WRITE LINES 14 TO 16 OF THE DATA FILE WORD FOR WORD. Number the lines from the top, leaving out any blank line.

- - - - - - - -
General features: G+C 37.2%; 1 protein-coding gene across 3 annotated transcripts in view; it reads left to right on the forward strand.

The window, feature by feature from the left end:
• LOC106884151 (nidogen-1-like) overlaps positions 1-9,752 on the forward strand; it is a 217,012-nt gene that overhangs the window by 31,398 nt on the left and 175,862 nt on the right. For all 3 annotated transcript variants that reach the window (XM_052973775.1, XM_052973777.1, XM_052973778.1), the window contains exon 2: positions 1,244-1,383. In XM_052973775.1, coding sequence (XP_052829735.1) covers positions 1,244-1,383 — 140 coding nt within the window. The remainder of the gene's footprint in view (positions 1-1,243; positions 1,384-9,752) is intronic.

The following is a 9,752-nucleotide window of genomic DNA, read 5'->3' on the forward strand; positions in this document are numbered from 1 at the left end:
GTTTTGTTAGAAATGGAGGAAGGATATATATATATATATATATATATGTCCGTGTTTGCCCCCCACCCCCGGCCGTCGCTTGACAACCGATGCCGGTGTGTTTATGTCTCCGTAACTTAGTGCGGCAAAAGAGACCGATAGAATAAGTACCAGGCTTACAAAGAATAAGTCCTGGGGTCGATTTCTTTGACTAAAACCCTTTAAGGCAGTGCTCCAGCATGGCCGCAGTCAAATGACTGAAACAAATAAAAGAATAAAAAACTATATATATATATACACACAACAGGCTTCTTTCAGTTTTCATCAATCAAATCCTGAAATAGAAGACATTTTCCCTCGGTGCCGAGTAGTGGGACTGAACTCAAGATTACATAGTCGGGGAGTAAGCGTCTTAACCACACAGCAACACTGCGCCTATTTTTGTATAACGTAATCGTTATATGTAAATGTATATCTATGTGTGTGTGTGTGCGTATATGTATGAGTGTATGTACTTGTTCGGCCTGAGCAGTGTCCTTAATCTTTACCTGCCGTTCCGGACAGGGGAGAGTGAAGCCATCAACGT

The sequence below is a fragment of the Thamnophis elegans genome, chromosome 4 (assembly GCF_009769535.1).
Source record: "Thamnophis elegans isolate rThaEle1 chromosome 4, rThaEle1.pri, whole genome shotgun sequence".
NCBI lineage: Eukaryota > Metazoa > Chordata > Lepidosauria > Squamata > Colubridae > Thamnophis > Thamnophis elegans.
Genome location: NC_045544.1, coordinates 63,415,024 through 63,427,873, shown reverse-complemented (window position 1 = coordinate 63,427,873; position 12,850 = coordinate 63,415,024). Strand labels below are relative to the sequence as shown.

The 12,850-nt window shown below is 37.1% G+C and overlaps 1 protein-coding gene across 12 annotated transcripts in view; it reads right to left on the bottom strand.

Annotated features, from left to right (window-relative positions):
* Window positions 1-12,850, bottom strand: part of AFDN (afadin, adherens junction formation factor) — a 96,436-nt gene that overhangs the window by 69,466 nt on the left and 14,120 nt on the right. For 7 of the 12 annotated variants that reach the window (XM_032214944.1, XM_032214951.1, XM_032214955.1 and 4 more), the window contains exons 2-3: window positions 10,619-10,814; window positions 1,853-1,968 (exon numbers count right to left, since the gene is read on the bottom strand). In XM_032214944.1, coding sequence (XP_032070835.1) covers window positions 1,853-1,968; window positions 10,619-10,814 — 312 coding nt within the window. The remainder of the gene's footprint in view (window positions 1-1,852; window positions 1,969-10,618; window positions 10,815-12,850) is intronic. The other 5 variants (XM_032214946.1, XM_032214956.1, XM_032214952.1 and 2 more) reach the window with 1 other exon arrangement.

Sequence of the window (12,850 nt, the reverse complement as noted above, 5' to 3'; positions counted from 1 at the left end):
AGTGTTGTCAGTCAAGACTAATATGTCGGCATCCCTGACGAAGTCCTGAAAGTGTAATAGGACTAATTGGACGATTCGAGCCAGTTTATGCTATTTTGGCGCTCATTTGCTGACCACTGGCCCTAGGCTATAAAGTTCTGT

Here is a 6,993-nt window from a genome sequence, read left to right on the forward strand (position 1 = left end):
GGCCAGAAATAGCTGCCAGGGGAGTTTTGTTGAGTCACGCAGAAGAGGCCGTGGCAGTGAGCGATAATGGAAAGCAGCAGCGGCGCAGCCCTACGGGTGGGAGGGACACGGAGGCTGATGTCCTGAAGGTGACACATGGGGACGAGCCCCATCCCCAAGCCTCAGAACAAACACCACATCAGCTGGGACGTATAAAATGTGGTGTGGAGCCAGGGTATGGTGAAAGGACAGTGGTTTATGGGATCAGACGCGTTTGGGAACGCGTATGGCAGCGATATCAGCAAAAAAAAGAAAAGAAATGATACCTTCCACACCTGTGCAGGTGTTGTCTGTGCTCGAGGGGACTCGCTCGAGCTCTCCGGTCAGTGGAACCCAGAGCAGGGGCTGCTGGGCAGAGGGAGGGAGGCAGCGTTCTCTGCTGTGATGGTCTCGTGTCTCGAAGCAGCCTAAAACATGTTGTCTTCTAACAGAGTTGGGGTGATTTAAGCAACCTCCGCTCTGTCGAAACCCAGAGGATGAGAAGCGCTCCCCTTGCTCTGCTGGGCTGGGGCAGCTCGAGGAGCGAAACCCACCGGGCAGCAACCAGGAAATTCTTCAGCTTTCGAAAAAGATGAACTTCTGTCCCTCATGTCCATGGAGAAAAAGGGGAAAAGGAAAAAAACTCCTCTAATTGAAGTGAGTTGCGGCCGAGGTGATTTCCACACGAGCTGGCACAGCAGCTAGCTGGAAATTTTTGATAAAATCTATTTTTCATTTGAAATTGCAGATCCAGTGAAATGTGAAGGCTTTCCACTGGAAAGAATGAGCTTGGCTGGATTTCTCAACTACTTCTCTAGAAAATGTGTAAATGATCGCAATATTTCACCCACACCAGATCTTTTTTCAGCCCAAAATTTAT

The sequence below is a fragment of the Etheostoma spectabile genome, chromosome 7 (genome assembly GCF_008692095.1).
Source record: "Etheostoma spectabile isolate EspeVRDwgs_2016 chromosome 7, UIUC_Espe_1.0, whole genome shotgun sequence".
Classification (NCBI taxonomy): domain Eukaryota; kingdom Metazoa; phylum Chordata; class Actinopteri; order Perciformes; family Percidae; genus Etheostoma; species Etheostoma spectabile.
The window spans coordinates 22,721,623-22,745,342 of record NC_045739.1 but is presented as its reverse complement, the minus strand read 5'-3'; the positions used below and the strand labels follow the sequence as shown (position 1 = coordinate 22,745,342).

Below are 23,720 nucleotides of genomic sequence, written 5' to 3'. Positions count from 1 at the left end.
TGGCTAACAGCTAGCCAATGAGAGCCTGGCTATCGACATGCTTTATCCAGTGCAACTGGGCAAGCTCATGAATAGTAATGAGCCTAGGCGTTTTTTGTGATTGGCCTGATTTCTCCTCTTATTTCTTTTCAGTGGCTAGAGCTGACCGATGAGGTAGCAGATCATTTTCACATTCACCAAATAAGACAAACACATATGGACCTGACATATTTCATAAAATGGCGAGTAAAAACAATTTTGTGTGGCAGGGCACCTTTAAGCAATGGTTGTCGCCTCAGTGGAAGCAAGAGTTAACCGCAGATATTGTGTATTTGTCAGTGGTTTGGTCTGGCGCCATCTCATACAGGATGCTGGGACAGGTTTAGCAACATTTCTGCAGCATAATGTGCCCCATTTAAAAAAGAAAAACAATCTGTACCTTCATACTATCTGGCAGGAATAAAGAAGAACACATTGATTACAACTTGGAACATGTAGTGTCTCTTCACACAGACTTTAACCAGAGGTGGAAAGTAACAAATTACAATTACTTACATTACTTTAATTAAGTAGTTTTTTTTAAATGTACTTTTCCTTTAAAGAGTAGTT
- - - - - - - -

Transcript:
AGTGTTGTCAGTCAAGACTAATATGTCGGCATCCCTGACGAAGTCCTGAAAGTGTAATAGGACTAATTGGACGATTCGAGCCAGTTTATGCTATTTTGGCGCTCATTTGCTGACCACTGGCCCTAGGCTATAAAGTTCTGT

Here is a 6,993-nt window from a genome sequence, read left to right on the forward strand (position 1 = left end):
GGCCAGAAATAGCTGCCAGGGGAGTTTTGTTGAGTCACGCAGAAGAGGCCGTGGCAGTGAGCGATAATGGAAAGCAGCAGCGGCGCAGCCCTACGGGTGGGAGGGACACGGAGGCTGATGTCCTGAAGGTGACACATGGGGACGAGCCCCATCCCCAAGCCTCAGAACAAACACCACATCAGCTGGGACGTATAAAATGTGGTGTGGAGCCAGGGTATGGTGAAAGGACAGTGGTTTATGGGATCAGACGCGTTTGGGAACGCGTATGGCAGCGATATCAGCAAAAAAAAGAAAAGAAATGATACCTTCCACACCTGTGCAGGTGTTGTCTGTGCTCGAGGGGACTCGCTCGAGCTCTCCGGTCAGTGGAACCCAGAGCAGGGGCTGCTGGGCAGAGGGAGGGAGGCAGCGTTCTCTGCTGTGATGGTCTCGTGTCTCGAAGCAGCCTAAAACATGTTGTCTTCTAACAGAGTTGGGGTGATTTAAGCAACCTCCGCTCTGTCGAAACCCAGAGGATGAGAAGCGCTCCCCTTGCTCTGCTGGGCTGGGGCAGCTCGAGGAGCGAAACCCACCGGGCAGCAACCAGGAAATTCTTCAGCTTTCGAAAAAGATGAACTTCTGTCCCTCATGTCCATGGAGAAAAAGGGGAAAAGGAAAAAAACTCCTCTAATTGAAGTGAGTTGCGGCCGAGGTGATTTCCACACGAGCTGGCACAGCAGCTAGCTGGAAATTTTTGATAAAATCTATTTTTCATTTGAAATTGCAGATCCAGTGAAATGTGAAGGCTTTCCACTGGAAAGAATGAGCTTGGCTGGATTTCTCAACTACTTCTCTAGAAAATGTGTAAATGATCGCAATATTTCACCCACACCAGATCTTTTTTCAGCCCAAAATTTAT